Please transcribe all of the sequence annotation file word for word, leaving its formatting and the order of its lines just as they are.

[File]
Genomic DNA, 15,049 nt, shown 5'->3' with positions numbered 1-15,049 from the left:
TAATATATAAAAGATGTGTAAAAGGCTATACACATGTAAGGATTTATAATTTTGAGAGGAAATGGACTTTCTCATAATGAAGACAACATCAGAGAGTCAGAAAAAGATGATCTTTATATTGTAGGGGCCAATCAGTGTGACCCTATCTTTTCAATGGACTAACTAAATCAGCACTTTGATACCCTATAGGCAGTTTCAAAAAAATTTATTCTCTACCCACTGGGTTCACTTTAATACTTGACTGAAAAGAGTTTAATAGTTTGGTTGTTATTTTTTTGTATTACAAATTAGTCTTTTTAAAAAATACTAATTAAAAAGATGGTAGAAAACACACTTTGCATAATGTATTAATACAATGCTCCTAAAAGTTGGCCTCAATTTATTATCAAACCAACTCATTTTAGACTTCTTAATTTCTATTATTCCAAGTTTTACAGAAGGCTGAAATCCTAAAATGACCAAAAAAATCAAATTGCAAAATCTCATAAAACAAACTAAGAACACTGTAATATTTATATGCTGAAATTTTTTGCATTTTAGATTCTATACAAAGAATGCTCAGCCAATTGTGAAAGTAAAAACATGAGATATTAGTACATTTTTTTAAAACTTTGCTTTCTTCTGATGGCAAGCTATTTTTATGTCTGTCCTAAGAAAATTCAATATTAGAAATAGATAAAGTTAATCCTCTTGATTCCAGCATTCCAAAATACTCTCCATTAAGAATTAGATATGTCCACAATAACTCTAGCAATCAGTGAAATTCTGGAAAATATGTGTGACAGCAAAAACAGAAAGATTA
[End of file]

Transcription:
Genomic DNA, 15,049 nt, shown 5'->3' with positions numbered 1-15,049 from the left:
TAATATATAAAAGATGTGTAAAAGGCTATACACATGTAAGGATTTATAATTTTGAGAGGAAATGGACTTTCTCATAATGAAGACAACATCAGAGAGTCAGAAAAAGATGATCTTTATATTGTAGGGGCCAATCAGTGTGACCCTATCTTTTCAATGGACTAACTAAATCAGCACTTTGATACCCTATAGGCAGTTTCAAAAAAATTTATTCTCTACCCACTGGGTTCACTTTAATACTTGACTGAAAAGAGTTTAATAGTTTGGTTGTTATTTTTTTGTATTACAAATTAGTCTTTTTAAAAAATACTAATTAAAAAGATGGTAGAAAACACACTTTGCATAATGTATTAATACAATGCTCCTAAAAGTTGGCCTCAATTTATTATCAAACCAACTCATTTTAGACTTCTTAATTTCTATTATTCCAAGTTTTACAGAAGGCTGAAATCCTAAAATGACCAAAAAAATCAAATTGCAAAATCTCATAAAACAAACTAAGAACACTGTAATATTTATATGCTGAAATTTTTTGCATTTTAGATTCTATACAAAGAATGCTCAGCCAATTGTGAAAGTAAAAACATGAGATATTAGTACATTTTTTTAAAACTTTGCTTTCTTCTGATGGCAAGCTATTTTTATGTCTGTCCTAAGAAAATTCAATATTAGAAATAGATAAAGTTAATCCTCTTGATTCCAGCATTCCAAAATACTCTCCATTAAGAATTAGATATGTCCACAATAACTCTAGCAATCAGTGAAATTCTGGAAAATATGTGTGACAGCAAAAACAGAAAGATTA